|It's about time.
As you read this I'm wasting precious time trying to find a new cell phone company. I dialed an 800 number and a machine answered. Trying to sound as chirpy as a machine can, it said it was glad to talk to me. I was denied the opportunity of telling the machine how annoyed I was that the phone company forced me to listen to a machine in the first place because it wouldn't shut up. Machine told me how important I was to the company and how everyone there was tickled to death that I called and how they couldn't wait to help me.
I'd be in favor of a law allowing customers to bill their phone company the minutes wasted on hold listening to machines. Let customers bill for all the time spent trying to go over the wall from the voice-mail prison where “valued” customers are detained. The phone company bills us for every minute spent on their phone line. Who should know more about how valuable time is?
Timing is everything.
In 1876 Alexander Graham Bell arrived at the U.S. patent office to patent his telephone a four hours before a competing inventor showed up to register a similar invention. Imagine if Bell first sent a telegraph message to the patent office in Washington to find out their hours. I wonder what the telegraph equivalent of a voice-mail prison was in 1876? You probably got a return telegraph message saying, "Your telegraph message is important to us, however all telegraph associates are busy deciphering other telegraph messages. Your telegraph will be deciphered in the order in which it was received. To serve you better we ask that you chose from the following menu of options in your next telegraph message: For information on patents, please telegraph one dot, for new inventions, please telegraph one dash…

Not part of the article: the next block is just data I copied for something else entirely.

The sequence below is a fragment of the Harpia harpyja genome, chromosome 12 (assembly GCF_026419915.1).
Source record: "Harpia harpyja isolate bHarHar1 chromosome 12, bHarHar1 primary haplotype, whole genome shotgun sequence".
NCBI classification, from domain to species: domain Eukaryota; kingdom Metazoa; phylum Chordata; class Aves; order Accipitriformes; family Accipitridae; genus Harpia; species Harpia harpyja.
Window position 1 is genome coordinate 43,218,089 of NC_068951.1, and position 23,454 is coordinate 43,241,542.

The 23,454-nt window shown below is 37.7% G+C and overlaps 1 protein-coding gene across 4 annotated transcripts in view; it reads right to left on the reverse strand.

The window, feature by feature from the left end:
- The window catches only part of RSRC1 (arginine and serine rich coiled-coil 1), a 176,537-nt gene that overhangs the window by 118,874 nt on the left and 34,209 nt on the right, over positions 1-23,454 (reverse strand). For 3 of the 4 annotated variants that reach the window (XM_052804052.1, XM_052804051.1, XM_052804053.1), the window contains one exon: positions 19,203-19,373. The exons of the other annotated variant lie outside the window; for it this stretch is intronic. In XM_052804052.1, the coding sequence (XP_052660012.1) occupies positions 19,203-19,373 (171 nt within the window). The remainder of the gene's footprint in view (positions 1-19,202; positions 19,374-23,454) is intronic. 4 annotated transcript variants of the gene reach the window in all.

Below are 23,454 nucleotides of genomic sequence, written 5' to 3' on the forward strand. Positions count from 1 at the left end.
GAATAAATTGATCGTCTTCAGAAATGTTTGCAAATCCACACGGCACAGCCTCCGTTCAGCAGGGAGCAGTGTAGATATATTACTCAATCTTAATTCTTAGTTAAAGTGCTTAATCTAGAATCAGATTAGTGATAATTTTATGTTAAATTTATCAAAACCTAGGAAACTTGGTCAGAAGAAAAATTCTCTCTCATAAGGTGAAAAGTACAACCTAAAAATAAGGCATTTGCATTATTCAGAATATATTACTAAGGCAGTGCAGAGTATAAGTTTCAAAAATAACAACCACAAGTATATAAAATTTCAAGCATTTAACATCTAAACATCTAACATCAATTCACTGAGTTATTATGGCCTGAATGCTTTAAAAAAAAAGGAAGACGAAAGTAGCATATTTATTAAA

After registering his patent, they say Bell tried to sell the rights to his telephone to Western Union Telegraph Company. The asking price for his great invention was reportedly $100,000. The geniuses running Western Union laughed him out of the office.
Charles Williams of Somerville, Mass., was the first person to have a telephone installed in his place of business. It wasn't too useful, at first. Being his was the first phone and all, he couldn't call anyone and no one called him, but at least he didn't need call waiting. Williams soon had a phone installed in his house. His wife was then able to call him during the day. She's thought to be the first wife to ask her husband to stop for a few things on his way home from work.
A woman with the unlikely name of Emma Nutt became the first female telephone operator in America. You think she'd have changed her name if she knew she'd one-day end up in the telephone Hall of Fame?
Oh, I have to go. The machine just told me I'm next up for an “associate.”